A typical Case of a company that wants to enter into to Chinese booming outbound tourism industry:
A foreign investor planned to found a WFOE (Wholly Foreign-Owned Enterprise) in China and enter into the Chinese outbound tourism industry. For a foreign-invested travel agency, the establishment must be first approved by the Ministry of Commerce PRC and the China National Tourism Administration. That means there are quite a few restrictions for foreign investors to fulfill when they want to successfully apply for a Travel Agency Business Certificate. Without this certificate, the travel agency cannot get the business license and operate legally.
This is what is needed to establish a travel agency: a fixed site for business operation, necessary business facilities and not less than 300,000 RMB as registered capital. The primary question was how to enter into the outbound tourism market. However foreign travel agencies are only allowed to offer inbound/domestic travel according to the Chinese National Tourism Association. They cannot provide outbound tourism travel to Chinese nationals. Even a Joint Venture wouldn’t be a possible solution in this case. For offering outbound tourism services a specific business license is necessary, that foreign companies are not allowed to receive.
A first possible work around could be a (Representative Office) with a mother company abroad. A RO with a parent company in a foreign country is an option but there are several disadvantages coming with the it. An RO is not allowed to issue fapiaos and to sign contracts in its own name as it is not an independent liable entity. Furthermore the expenses of the RO are liable to tax. This tax rate is different from case to case but usually amounts up to between 11 to 12%. That makes everything of course more expensive. Meaning e.g. on your rent your salaries or your office expenses an extra tax of 11 to 12% (often 11.69%) will be applicable. Besides, not more than four foreign employees are allowed to work in the RO. However you have the option to sign contracts in the name of the parent company.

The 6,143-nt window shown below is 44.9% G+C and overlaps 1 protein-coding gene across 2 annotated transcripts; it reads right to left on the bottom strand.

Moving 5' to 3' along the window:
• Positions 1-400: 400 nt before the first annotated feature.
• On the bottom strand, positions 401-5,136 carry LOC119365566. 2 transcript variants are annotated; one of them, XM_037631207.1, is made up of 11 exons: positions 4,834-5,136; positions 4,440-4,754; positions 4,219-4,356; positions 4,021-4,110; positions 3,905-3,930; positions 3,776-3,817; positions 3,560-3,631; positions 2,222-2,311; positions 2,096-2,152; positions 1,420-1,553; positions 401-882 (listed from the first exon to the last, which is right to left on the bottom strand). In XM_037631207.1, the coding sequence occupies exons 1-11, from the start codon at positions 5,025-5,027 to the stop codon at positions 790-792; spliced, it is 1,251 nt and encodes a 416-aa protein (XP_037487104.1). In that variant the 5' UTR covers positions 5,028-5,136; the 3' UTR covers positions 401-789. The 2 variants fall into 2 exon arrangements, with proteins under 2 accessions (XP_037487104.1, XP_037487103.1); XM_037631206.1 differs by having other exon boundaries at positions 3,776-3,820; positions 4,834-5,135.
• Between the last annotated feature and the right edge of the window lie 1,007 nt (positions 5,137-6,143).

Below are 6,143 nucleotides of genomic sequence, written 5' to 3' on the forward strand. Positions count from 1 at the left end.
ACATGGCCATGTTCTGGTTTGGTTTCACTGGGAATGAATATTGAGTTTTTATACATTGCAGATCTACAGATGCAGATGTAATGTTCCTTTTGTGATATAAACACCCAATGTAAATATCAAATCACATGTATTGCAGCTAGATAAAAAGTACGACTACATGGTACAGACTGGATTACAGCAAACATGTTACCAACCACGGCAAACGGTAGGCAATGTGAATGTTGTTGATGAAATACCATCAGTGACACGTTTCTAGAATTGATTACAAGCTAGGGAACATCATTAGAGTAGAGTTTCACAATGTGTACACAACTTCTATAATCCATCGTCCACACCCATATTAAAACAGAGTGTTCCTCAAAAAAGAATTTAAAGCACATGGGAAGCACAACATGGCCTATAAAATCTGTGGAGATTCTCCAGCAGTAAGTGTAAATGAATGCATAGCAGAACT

Another option would be to found a WFOE (Wholly Foreign-Owned Enterprise) with the business scope “tourism information consulting”. In this case no special licenses are needed and also fapiaos could be issued. However, only outbound tourism consulting services could be offered to Chinese nationals and no outbound travel. One advantage would be that the registration process is not as complicated as for a real travel agency (which, as above mentioned, also couldn’t offer outbound tourism travel). The registration capital of such a WFOE could potentially only amount to 100,000 RMB.
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Richard Hoffmann is a partner at ECOVIS Beijing China. Richard obtained an honors degree in law and worked in Germany, the United States, and China for various prestigious law firms prior to joining ECOVIS. In addition to being a member of the board of ECOVIS International, he is Supervisor for the China business of a respected German company and shares his extensive knowledge to students by teaching commercial law in China at SRH Hochschule Heidelberg. He has published more than fifty articles in international magazines, frequently speaks at high profile events in China and abroad and is often invited as a legal expert by international TV stations. Contact: firstname.lastname@example.org
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